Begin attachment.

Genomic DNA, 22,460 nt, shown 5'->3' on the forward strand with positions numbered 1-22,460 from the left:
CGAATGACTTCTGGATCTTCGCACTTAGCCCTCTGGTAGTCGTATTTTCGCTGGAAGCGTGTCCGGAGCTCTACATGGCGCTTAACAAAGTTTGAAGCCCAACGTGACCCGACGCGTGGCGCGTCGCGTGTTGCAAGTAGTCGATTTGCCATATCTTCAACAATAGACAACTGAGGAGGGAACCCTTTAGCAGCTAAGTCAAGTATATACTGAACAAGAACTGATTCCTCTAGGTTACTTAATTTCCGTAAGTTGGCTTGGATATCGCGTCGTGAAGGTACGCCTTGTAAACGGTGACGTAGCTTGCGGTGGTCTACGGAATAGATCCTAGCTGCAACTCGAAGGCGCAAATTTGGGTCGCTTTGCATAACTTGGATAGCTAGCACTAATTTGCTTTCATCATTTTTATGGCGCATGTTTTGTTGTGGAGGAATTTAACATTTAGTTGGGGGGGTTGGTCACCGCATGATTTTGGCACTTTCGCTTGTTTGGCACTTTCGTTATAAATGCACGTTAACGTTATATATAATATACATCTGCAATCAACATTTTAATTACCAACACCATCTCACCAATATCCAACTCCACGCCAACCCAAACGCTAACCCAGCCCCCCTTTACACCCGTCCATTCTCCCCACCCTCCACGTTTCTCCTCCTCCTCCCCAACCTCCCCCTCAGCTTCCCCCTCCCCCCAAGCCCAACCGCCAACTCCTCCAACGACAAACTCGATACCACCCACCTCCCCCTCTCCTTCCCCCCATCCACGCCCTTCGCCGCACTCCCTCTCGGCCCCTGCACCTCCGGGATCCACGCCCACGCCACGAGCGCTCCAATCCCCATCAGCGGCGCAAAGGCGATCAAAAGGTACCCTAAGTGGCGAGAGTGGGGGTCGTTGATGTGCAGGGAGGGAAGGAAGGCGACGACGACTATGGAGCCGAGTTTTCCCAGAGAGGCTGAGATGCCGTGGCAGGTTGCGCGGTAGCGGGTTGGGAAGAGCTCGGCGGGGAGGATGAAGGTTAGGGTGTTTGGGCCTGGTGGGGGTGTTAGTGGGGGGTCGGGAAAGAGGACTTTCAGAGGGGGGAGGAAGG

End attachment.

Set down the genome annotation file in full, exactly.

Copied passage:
Genomic DNA, 22,460 nt, shown 5'->3' on the forward strand with positions numbered 1-22,460 from the left:
CGAATGACTTCTGGATCTTCGCACTTAGCCCTCTGGTAGTCGTATTTTCGCTGGAAGCGTGTCCGGAGCTCTACATGGCGCTTAACAAAGTTTGAAGCCCAACGTGACCCGACGCGTGGCGCGTCGCGTGTTGCAAGTAGTCGATTTGCCATATCTTCAACAATAGACAACTGAGGAGGGAACCCTTTAGCAGCTAAGTCAAGTATATACTGAACAAGAACTGATTCCTCTAGGTTACTTAATTTCCGTAAGTTGGCTTGGATATCGCGTCGTGAAGGTACGCCTTGTAAACGGTGACGTAGCTTGCGGTGGTCTACGGAATAGATCCTAGCTGCAACTCGAAGGCGCAAATTTGGGTCGCTTTGCATAACTTGGATAGCTAGCACTAATTTGCTTTCATCATTTTTATGGCGCATGTTTTGTTGTGGAGGAATTTAACATTTAGTTGGGGGGGTTGGTCACCGCATGATTTTGGCACTTTCGCTTGTTTGGCACTTTCGTTATAAATGCACGTTAACGTTATATATAATATACATCTGCAATCAACATTTTAATTACCAACACCATCTCACCAATATCCAACTCCACGCCAACCCAAACGCTAACCCAGCCCCCCTTTACACCCGTCCATTCTCCCCACCCTCCACGTTTCTCCTCCTCCTCCCCAACCTCCCCCTCAGCTTCCCCCTCCCCCCAAGCCCAACCGCCAACTCCTCCAACGACAAACTCGATACCACCCACCTCCCCCTCTCCTTCCCCCCATCCACGCCCTTCGCCGCACTCCCTCTCGGCCCCTGCACCTCCGGGATCCACGCCCACGCCACGAGCGCTCCAATCCCCATCAGCGGCGCAAAGGCGATCAAAAGGTACCCTAAGTGGCGAGAGTGGGGGTCGTTGATGTGCAGGGAGGGAAGGAAGGCGACGACGACTATGGAGCCGAGTTTTCCCAGAGAGGCTGAGATGCCGTGGCAGGTTGCGCGGTAGCGGGTTGGGAAGAGCTCGGCGGGGAGGATGAAGGTTAGGGTGTTTGGGCCTGGTGGGGGTGTTAGTGGGGGGTCGGGAAAGAGGACTTTCAGAGGGGGGAGGAAGG